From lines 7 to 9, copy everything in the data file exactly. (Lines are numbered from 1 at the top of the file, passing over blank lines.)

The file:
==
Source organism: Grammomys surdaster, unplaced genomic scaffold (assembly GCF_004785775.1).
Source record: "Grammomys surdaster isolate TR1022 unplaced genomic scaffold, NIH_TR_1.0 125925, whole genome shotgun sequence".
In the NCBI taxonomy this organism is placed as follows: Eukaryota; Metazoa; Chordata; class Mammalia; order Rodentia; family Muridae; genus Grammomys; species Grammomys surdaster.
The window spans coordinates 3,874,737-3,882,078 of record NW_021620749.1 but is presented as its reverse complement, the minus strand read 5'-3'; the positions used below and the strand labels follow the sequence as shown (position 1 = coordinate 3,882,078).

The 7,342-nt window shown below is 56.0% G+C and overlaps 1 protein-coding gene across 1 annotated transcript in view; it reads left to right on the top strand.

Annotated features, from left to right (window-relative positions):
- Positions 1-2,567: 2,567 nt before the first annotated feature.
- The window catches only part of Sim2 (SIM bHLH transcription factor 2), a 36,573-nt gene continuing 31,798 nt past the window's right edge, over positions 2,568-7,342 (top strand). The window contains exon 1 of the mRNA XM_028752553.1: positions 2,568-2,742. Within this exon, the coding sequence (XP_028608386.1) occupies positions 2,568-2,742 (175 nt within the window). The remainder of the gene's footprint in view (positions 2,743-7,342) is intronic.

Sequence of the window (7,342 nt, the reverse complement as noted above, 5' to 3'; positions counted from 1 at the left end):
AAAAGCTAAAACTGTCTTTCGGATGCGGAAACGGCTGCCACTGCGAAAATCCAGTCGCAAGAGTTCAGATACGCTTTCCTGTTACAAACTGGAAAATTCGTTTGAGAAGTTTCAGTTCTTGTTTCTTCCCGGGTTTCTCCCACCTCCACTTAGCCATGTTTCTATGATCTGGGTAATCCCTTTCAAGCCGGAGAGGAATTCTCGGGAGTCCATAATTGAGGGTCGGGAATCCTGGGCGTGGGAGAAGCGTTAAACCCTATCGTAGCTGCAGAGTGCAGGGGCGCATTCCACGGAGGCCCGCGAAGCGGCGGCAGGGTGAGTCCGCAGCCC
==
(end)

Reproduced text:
- Positions 1-2,567: 2,567 nt before the first annotated feature.
- The window catches only part of Sim2 (SIM bHLH transcription factor 2), a 36,573-nt gene continuing 31,798 nt past the window's right edge, over positions 2,568-7,342 (top strand). The window contains exon 1 of the mRNA XM_028752553.1: positions 2,568-2,742. Within this exon, the coding sequence (XP_028608386.1) occupies positions 2,568-2,742 (175 nt within the window). The remainder of the gene's footprint in view (positions 2,743-7,342) is intronic.

Sequence of the window (7,342 nt, the reverse complement as noted above, 5' to 3'; positions counted from 1 at the left end):